“No one puts their children on a boat unless the water is safer than the land.” — Warsan Shire

Human trafficking is a fancy way of saying: people treated like cargo, commodities, products bought, exchanged or sold. In the past month, pictures and video of public slave markets in Libya have been shared on timelines of both laymen and celebrities alike. Tragically, the depictions of black-skinned men bound, beaten and tortured before reportedly sold for a few hundred dollars is not breaking news. Karen McVeigh reports for The Guardian, “Last year, more than 181,000 refugees and migrants, including more than 25,800 unaccompanied children, arrived in Italy via the central Mediterranean smuggling route, through Libya.”

The migrant crisis in Libya and refugee crisis in Europe exists as a result of Western nations imperialistic aims. The West influences the ousting of dictators who oppose democracy and capitalism, as they threaten the sovereignty of their economic power. Absent of leaders or a governing body, these nations fall into social, economic and political strife. The resulting chaos in the destabilized nations incites a power grab of resources via armed conflicts or civil war and creates a living nightmare for the women, men and children residing therein.

The complete lack of accountability by the West for the resulting slave trade in Libya is not surprising. What is happening abroad is what happens domestically, just less covertly. America has the world's highest prison population and therefore world's cheapest resource for forced labor. America’s own “modern slave trade,” i.e. the prison industrial complex, similarly exploits and abuses impoverished and marginalized people.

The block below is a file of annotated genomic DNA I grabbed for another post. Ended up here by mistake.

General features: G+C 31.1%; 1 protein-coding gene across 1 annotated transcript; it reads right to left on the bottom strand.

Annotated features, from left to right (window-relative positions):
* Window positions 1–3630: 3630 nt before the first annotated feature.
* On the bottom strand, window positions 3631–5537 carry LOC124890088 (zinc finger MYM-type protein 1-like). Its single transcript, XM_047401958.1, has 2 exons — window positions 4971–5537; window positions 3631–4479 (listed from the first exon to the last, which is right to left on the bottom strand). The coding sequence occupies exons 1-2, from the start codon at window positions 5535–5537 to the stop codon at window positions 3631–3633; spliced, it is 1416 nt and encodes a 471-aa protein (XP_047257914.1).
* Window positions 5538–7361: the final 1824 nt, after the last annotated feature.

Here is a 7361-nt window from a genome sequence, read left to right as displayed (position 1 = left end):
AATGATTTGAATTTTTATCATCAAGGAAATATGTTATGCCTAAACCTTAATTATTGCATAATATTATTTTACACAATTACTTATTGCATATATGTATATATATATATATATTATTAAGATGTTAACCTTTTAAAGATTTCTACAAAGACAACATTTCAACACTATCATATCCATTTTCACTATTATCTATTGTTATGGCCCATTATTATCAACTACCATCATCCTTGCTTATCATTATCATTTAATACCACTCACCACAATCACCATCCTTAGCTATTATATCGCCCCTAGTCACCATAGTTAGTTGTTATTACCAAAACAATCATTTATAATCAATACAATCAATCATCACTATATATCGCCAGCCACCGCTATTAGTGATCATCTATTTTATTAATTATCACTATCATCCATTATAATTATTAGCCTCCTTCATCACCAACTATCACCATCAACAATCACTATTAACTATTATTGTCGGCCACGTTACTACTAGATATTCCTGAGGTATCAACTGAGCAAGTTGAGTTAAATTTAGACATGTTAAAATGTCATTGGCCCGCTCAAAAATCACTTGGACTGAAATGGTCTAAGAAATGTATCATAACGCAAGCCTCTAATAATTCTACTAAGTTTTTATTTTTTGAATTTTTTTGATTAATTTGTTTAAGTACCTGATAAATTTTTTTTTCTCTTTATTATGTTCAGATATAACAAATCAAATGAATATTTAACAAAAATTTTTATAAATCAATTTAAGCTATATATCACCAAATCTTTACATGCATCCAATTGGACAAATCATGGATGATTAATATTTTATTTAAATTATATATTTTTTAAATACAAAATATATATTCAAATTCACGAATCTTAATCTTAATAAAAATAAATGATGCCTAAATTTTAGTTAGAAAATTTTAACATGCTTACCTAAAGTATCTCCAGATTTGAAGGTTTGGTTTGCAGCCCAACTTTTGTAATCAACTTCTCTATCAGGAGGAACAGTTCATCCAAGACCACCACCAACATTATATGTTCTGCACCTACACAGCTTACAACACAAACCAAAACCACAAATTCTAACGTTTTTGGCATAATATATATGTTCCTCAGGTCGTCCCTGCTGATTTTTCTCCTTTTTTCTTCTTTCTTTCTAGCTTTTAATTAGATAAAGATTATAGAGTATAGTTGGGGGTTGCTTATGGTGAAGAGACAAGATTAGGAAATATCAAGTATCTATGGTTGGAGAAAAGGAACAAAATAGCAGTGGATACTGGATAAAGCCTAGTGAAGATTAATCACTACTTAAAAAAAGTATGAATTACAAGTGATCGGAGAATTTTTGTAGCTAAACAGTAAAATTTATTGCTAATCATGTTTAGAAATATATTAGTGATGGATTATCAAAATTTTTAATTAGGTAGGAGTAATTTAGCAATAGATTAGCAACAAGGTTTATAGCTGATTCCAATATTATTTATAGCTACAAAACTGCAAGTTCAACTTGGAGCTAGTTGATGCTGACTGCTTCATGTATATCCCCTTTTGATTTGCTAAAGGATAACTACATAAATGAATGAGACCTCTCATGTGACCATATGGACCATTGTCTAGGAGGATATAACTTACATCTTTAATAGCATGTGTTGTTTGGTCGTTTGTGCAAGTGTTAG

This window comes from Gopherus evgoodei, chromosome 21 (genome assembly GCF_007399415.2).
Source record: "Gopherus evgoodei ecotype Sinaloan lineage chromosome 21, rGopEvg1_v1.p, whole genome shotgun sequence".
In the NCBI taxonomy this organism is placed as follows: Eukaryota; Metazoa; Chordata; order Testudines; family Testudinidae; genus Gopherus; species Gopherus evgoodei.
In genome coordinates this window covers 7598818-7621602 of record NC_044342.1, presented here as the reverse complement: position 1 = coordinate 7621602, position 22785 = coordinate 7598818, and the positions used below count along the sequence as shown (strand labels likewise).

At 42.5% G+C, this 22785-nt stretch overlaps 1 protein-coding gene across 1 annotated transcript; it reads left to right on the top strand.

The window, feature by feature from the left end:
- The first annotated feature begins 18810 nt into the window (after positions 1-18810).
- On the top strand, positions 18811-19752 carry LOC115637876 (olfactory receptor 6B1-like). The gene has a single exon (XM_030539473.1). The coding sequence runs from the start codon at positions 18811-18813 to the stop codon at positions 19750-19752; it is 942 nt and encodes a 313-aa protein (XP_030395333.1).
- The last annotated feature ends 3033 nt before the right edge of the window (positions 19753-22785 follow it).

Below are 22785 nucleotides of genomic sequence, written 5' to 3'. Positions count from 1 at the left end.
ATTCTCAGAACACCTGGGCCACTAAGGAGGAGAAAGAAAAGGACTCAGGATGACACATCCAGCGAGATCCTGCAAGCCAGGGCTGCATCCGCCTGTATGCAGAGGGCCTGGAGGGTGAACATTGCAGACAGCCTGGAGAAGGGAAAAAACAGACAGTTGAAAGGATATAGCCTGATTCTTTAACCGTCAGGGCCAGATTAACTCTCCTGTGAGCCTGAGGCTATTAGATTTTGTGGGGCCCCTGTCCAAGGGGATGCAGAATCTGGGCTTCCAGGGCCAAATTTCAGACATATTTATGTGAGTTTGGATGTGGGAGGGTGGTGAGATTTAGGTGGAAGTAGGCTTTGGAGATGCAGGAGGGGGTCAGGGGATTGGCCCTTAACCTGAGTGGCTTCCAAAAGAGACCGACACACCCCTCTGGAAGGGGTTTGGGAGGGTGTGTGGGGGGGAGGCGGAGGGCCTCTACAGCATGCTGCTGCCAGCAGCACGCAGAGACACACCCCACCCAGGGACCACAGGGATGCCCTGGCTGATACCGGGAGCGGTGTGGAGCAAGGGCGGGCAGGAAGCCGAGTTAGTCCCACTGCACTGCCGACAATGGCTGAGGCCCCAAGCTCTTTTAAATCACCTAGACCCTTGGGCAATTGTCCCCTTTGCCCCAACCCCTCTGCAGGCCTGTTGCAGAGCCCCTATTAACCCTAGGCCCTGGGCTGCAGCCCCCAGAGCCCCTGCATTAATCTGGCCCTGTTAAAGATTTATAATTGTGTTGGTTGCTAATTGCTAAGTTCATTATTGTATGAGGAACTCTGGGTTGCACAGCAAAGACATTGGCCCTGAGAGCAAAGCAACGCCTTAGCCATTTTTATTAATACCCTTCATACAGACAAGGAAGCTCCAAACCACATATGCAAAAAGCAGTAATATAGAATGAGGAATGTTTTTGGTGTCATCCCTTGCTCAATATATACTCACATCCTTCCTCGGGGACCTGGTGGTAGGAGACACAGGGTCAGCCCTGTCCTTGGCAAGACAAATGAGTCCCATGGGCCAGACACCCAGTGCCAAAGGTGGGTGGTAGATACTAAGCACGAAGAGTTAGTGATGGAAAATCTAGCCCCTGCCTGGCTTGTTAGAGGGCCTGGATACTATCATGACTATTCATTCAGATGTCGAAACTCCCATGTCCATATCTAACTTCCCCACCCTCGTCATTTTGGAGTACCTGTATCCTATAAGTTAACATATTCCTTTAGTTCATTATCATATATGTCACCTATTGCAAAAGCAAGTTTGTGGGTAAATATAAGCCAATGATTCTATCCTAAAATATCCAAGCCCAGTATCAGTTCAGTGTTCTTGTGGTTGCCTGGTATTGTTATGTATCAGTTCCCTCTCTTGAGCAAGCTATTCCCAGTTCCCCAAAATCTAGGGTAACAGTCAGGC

“Slavery never ended. It just evolved.” — Bryan Stevenson for the Equal Justice Initiative

Destabilized nations also threaten the stability of bordering countries since there is no internal body to quell the conflicts, resulting in situations like the Syrian migrant crisis. Perhaps, after observing what happened in Iraq after the killing of Saddam Hussein one might reconsider the “oust dictator of oil-rich nation and see what happens” strategy. The people left behind without a leader have to make life or death decisions in anarchy.

Capitalism is opportunistic in that it always seeks to exploit, which explains why migrants and refugees are hijacked in Libya en route to Europe. Hopefully, the current attention Libya’s slave trade has garnered brings deeper reflection on the ills here at home. Refugees are being abused and detained indefinitely here as well, as migrant workers are fleeing states due to persecution by ICE (see Haitian deportation and ICE raids). Libya’s public slave trade and migrant crisis only highlights the global economic impact of hyper-capitalism necessitating the exploitation of a cheap labor force.

Written by Russ Green

(Photo: TAHA JAWASHI/AFP/Getty Images)